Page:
One thing we can be sure of when it comes to a made in the Philippines production no matter what the genre and that’s the appearance of Vic Diaz. Shockingly he’s a member of John Saxon’s guerilla army battling the Japanese who occupy the territory as opposed to playing trader and working for his country’s invaders. But don’t underestimate our perpetual bad guy of Philippines cinema. Give him time and he’s bound to go bad.
Produced by Hemisphere Pictures and directed by Eddie Romero, Saxon was cast in the lead for what I can only assume were overseas sales in this low budget effort with very little plot to recommend it at 79 minutes . However, despite the fact that there isn’t much going on in the pages of the script, there are some expertly directed and choreographed battle sequences of in your face fighting to compensate when Saxon and his army take on the Japanese led by Vic Salayan.
The story involves a fortune in gold that the Japanese commander has confiscated as the spoils of war. He’s set about storing it in within the walls of a convent that houses a group of Catholic Nuns overseen by the Mother Superior, Kristina Scott, who scored an introducing credit at the film’s opening. According to the IMDB she would go on to make just one more appearance on camera. So much for the intro buildup. Hidden away within the walls is an American blonde haired gal played by Bronwyn Fitzsimons. Here’s another actress who had a very short career. This proved to be her farewell performance in a career that scored just two movie appearances. The other being a bit in 1963’s Spencer’s Mountain starring…. SURPRISE …. her mother, Maureen O’Hara.
Saxon intends to lay siege to the convent, kill as many enemy soldiers as is possible and steal the gold and hand it over to the allies. Backing him up and looking as if he just stepped off the cover of GQ in a white dress shirt is the Philippines own, Fernando Poe Jr. who according to the IMDB scored an incredible 261 acting credits and even ran for his country’s presidency in 2004 shortly before his untimely death at the age of 65.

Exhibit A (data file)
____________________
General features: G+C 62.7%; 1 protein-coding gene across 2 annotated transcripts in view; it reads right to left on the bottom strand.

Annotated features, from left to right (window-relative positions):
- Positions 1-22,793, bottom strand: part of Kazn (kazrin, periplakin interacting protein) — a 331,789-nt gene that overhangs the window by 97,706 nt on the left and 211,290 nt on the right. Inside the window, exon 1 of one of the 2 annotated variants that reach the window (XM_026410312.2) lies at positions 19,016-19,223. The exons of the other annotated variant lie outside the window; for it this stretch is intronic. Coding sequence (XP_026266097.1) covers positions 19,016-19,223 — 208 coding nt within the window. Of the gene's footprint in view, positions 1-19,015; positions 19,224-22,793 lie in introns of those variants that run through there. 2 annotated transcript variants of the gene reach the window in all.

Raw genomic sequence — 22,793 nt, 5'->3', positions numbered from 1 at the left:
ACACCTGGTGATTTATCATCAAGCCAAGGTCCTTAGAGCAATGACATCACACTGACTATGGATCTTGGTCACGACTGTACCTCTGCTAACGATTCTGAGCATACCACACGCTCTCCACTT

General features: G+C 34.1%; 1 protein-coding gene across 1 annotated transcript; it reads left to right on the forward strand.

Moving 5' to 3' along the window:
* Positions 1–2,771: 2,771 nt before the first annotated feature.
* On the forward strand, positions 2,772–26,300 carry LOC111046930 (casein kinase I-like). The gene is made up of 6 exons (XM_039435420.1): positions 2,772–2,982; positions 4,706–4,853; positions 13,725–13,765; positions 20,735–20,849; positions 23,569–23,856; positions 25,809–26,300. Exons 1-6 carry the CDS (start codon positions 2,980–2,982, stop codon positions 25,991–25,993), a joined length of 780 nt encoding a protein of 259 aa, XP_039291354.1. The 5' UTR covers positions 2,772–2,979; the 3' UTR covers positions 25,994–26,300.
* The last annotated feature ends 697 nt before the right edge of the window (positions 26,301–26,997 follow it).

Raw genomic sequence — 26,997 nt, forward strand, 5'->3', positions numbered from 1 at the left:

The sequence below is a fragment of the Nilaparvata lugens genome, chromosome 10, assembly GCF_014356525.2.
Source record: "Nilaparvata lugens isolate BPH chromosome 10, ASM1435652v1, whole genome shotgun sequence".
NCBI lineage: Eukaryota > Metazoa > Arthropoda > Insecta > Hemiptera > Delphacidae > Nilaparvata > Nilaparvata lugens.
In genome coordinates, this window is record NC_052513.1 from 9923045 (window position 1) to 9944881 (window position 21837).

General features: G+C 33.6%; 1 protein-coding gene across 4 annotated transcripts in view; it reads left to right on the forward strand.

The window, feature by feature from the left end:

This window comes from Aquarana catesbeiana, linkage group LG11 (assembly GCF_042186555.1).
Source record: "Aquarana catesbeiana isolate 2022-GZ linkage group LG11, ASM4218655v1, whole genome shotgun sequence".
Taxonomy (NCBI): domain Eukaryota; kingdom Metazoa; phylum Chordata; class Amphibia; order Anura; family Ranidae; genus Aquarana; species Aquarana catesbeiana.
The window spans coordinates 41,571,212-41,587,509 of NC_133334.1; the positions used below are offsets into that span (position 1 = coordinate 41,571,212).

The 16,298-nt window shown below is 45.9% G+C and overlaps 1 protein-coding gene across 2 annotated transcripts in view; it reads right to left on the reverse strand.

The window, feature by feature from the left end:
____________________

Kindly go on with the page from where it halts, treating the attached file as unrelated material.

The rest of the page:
Did John Saxon mention gold? Believe me Vic Diaz heard it and he also took more than a passing interest in Miss Fitzsimons. Looks like Vic’s on screen persona isn’t going to let me down after all.
The last half of the film is mainly a battle zone with the camera right in the middle of the action. The black and white photography and rapid fire of machine guns comes off as top notch footage caught on camera by Romero and his crew. The sequences are clearly the film’s highlight.
During the height of the gunfire exchanges between Saxon’s freedom fighters and Salayan’s occupation force, Diaz and a few of his own followers are looking to make off with a truck loaded with gold and hide it away in a mountain waterfall. Now Saxon is on his trail and so are the Japanese which will culminate with a mountain side battle that again proves to be a highlight of this minor entry in the career of the prolific John Saxon who is probably best known for his co-starring role in Enter the Dragon.
Always considering myself a fan of John Saxon since childhood, picking this film up out of a bargain bin on DVD was an easy decision. Thanks to those battle sequences, it proved to be a wise decision and worthwhile checking out despite my having little faith in seeing anything memorable. By the time of this production, Saxon had gone from a teenage heartthrob romancing Sandra Dee to playing the lead in War Hunt opposite a young Robert Redford to working for Mario Bava in a Giallo thriller. There really isn’t a genre you won’t find this versatile actor in be it under a cowboy hat, battling Freddy Kreuger or wearing a suit.
Of course the film is dubbed aside from Saxon but then most films are that found their way to North America from the Philippines. Cult and horror film fans might be the first to recognize both Hemisphere Productions and Eddie Romero’s name. The pair are responsible for some gross out fun titles including Beast of the Yellow Night, Mad Doctor of Blood Island, Beast of Blood and yes, The Brides of Blood. Seen and enjoyed them all and with the recent release of them all on blu ray I look forward to seeing them once again. Eddie would also produce these films working side by side with actor/producer John Ashley on these Blood tiles and many others.
Rare? I suppose so considering it’s taken years to come into my world of movie watching. But then that can be said of plenty of John Saxon movies and by extension Eddie Romero efforts. With just 47 Saxon films in my collection there are plenty still to hunt down. So if you find yourself looking through some discarded titles, here’s the cover of The Ravagers.